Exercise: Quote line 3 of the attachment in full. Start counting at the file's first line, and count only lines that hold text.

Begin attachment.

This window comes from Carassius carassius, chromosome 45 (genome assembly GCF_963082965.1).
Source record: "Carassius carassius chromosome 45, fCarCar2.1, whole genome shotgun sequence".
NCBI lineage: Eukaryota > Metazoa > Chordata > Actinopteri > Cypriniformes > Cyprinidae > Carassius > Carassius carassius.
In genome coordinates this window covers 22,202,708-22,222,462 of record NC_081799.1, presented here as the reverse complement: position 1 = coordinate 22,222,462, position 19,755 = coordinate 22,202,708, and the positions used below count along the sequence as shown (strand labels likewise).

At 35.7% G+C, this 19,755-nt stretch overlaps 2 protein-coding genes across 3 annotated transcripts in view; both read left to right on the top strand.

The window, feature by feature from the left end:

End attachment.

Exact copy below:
NCBI lineage: Eukaryota > Metazoa > Chordata > Actinopteri > Cypriniformes > Cyprinidae > Carassius > Carassius carassius.